The Bottom Line Podcast, hosted by bowel cancer survivor, Stephanie Bansemer-Brown, is a monthly chat sharing stories and lived-experiences. Hearing from those living with or beyond bowel cancer, as well as health professionals involved in bowel cancer treatment and care, can be a valuable resource that can encourage and inspire others.
Please note, podcasts may occasionally contain content that some listeners may find distressing.
Dr Newstead talks bowel surgery and the most important indicator of a successful operation
Stephanie chats with colorectal surgeon, Graham Newstead AM, about bowel surgery and what makes for an optimal surgical outcome.
Dr Newstead discusses removal of the primary cancer and regional lymph nodes, the different types of surgical procedures - open, keyhole and robotic - as well as recovering from an operation.
Give a $#*! About your bowel - June is Bowel Cancer Awareness Month - Bowel Cancer Australia's signature event to raise awareness of Australia's second deadliest cancer.
Chris discusses treatment planning and how his dog Pickle helped him
Stephanie chats with Chris about treatment options and the mental and physical impact of a metastatic bowel cancer diagnosis.
Diagnosed with stage IV bowel cancer at the age of 41 Chris discusses his feelings of being diagnosed with the same disease his father passed away from, the importance of remaining positive, and how he navigated a bowel cancer diagnosis with lung metastases.
Passionate about helping other young men, Chris talks honestly about the importance of connection, education and how his dog Pickle has helped him through the difficult moments.
Dr Bernard Chin discusses quality colonoscopy - 'If you see brown, we see brown'
Gastroenterologist Dr Bernard Chin chats to Stephanie about what makes for a good bowel prep and quality colonoscopy.
Dr Chin demystifies the procedure, shares tips to help patients prepare, and provides insights about what to expect before, during and after a colonoscopy.
Based in Cairns, Bernard is passionate about providing patient centric care, training future gastroenterologists, and ensuring those living in regional Australia have access to timely quality health care.
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If you are aged 18-and-over and have had a colonoscopy, we invite you to provide feedback about your experience.
My Colonoscopy Experience is a simple online questionnaire that can be completed anonymously, which allows you to report what the colonoscopy experience was like for you, as a patient.
It only takes a small amount of time to complete, but it can have a big impact.
Help us ensure the patient voice is heard, so that future colonoscopy care reflects what patients want and need.
Click the link to share your experience: https://bit.ly/3sMxAeL (https://bit.ly/3sMxAeL)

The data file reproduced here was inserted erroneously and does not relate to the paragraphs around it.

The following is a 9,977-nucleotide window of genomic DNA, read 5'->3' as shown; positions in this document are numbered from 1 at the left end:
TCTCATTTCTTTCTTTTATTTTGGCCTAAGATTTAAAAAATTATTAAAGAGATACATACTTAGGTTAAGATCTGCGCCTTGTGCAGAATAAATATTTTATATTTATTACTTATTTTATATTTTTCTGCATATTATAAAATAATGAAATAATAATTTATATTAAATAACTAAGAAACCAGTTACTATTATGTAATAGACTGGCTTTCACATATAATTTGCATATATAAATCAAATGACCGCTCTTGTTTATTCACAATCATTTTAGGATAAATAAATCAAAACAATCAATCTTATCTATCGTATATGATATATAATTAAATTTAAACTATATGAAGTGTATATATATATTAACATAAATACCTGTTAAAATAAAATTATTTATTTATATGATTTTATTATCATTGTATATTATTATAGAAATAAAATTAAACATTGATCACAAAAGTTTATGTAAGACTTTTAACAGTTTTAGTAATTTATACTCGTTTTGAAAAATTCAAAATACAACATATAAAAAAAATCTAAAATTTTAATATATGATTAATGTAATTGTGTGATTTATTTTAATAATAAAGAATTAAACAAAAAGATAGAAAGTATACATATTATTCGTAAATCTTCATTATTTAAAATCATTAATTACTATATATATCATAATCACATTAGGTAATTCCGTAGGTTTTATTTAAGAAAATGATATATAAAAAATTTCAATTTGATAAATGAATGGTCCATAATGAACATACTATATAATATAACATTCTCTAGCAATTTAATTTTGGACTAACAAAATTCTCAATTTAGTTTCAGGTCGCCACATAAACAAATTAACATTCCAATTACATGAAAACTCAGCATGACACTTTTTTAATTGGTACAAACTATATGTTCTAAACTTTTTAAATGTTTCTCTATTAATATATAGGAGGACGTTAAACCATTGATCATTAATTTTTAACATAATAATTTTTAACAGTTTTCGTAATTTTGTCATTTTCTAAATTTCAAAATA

Sean & Michelle discuss navigating a metastatic bowel cancer diagnosis
In Part 1 of this two part episode, Sean and Michelle chat to Stephanie from a patient and carer perspective about navigating a metastatic bowel cancer diagnosis.
Diagnosed at age 35, Sean talks about cancer being a team game and remaining in the 'now' while Michelle explains the sense of helplessness experienced as a carer.
Sean and Michelle are passionate about raising awareness of Australia’s second deadliest cancer and talk about the importance of understanding symptoms, being an advocate for your own health and talking and to your GP if you have any concerns.
Mark Allen shares his bowel cancer experience
Popular radio host and former golfer, Mark Allen was just 50 and feeling as fit as he had ever been when he was diagnosed with stage 4 bowel cancer in 2018.
Mark had 70% of his rectum removed, 18% of his lungs and extensive chemotherapy, but despite this, a couple of further bumps in the road Mark’s optimism shines through and he considers himself incredibly lucky. Back on the golf course, he was given all clear in May 2020.
Mark chats about the importance of remaining positive and encourages Australians not to be complacent and to DO the screening test and not leave it in your top draw.
Practical & peer-to-peer support - Camille
Mother of 4, and nurse, Camille from South Australia was just 38 when she first presented to the emergency department with severe abdominal pain, but was dismissed due to her age.
After a total of three visits to the emergency department she finally insisted on further investigation and discovered she had bowel cancer.
Camille wants to have a frank discussion about bowel cancer and make other’s aware of the importance of trusting your instincts and insisting on further investigation. Camille talks to Stephanie Bansemer-Brown on The Bottom Line Podcast about her experience, the importance of connection and Bowel Cancer Australia’s https://www.bowelcanceraustralia.org/buddy (Peer-to-Peer Support Network).
Fabulous, informative and reassuring
As a stage Three young onset bowel cancer survivor I found this podcast fascinating and reassuring. Along with the help of Bowel Cancer Australia and the fabulous teams involved in Australian medical systems this podcast is a brilliant life line of help and hope